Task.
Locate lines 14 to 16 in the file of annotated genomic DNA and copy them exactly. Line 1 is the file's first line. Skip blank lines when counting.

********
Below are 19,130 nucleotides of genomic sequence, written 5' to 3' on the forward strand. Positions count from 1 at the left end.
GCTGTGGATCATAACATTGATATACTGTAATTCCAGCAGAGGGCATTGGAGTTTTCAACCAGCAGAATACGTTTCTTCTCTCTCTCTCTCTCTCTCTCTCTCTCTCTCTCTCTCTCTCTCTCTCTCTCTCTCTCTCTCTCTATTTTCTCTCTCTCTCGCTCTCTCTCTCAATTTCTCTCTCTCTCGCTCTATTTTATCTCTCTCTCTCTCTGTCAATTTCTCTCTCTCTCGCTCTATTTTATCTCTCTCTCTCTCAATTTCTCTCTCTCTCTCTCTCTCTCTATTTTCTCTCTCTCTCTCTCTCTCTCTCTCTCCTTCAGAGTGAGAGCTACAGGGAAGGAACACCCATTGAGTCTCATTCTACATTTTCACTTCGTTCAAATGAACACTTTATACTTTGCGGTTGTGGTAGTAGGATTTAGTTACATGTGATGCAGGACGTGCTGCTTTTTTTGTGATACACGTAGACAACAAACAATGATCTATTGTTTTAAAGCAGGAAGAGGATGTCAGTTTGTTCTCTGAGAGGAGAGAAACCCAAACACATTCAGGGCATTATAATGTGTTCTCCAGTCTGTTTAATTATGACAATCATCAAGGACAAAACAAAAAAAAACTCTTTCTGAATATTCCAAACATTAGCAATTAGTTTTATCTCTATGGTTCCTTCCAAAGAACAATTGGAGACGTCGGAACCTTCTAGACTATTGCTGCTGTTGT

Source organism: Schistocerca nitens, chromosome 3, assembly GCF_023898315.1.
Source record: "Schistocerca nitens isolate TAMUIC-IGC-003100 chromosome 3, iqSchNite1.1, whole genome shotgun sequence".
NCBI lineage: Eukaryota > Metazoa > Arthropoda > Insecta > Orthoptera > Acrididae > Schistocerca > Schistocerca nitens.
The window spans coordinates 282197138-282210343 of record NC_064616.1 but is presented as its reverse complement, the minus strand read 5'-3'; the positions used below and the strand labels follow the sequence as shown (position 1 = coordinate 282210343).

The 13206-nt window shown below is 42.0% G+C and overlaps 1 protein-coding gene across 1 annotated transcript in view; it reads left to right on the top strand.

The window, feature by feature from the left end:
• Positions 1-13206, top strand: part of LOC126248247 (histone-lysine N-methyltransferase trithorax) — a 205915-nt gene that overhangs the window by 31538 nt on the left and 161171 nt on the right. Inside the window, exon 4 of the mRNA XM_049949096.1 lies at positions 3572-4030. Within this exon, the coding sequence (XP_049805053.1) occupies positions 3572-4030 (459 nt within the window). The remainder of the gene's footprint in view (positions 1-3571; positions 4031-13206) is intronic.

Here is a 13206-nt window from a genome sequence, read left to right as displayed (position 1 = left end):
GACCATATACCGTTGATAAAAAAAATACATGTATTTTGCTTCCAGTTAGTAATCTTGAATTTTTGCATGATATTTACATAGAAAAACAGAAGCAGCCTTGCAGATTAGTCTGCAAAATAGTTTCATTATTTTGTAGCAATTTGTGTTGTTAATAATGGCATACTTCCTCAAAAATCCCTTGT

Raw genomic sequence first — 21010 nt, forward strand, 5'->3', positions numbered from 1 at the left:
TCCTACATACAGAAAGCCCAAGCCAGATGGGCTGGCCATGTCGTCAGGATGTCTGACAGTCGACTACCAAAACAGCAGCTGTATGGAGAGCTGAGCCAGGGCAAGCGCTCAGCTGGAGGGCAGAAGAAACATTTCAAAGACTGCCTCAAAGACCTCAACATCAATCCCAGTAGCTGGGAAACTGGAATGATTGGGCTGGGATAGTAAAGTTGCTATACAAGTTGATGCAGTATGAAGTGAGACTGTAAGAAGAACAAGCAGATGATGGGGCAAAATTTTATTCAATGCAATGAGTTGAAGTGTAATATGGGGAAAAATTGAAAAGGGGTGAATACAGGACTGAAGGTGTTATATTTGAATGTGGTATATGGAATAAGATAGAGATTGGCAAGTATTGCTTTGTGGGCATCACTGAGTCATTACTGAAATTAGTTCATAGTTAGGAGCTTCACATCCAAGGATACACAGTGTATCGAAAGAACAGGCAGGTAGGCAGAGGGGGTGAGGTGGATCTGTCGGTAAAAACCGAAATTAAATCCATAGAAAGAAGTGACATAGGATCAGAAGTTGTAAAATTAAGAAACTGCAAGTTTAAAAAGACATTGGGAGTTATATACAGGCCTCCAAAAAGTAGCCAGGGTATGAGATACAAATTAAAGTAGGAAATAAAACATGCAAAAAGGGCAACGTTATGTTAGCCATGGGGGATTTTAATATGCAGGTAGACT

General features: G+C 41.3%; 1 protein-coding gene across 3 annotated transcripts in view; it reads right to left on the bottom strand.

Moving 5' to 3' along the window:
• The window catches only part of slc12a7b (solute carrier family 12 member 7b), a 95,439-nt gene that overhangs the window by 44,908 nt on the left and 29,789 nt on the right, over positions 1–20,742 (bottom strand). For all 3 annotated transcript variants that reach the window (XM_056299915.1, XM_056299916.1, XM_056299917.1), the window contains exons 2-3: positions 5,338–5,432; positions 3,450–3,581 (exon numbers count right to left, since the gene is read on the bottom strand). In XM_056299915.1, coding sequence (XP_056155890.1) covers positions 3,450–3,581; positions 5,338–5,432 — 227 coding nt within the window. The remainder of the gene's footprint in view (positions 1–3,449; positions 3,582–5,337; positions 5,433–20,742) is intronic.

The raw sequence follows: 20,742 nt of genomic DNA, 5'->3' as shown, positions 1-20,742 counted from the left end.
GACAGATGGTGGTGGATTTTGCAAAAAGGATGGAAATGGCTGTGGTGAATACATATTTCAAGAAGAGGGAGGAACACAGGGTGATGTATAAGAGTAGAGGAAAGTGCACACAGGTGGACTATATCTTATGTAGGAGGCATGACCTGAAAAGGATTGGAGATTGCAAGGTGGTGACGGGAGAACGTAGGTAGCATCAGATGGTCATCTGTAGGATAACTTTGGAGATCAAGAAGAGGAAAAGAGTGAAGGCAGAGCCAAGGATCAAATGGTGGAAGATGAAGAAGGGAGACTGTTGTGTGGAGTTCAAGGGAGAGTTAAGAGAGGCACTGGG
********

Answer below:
General features: G+C 41.3%; 1 protein-coding gene across 3 annotated transcripts in view; it reads right to left on the bottom strand.

Moving 5' to 3' along the window:
• The window catches only part of slc12a7b (solute carrier family 12 member 7b), a 95,439-nt gene that overhangs the window by 44,908 nt on the left and 29,789 nt on the right, over positions 1–20,742 (bottom strand). For all 3 annotated transcript variants that reach the window (XM_056299915.1, XM_056299916.1, XM_056299917.1), the window contains exons 2-3: positions 5,338–5,432; positions 3,450–3,581 (exon numbers count right to left, since the gene is read on the bottom strand). In XM_056299915.1, coding sequence (XP_056155890.1) covers positions 3,450–3,581; positions 5,338–5,432 — 227 coding nt within the window. The remainder of the gene's footprint in view (positions 1–3,449; positions 3,582–5,337; positions 5,433–20,742) is intronic.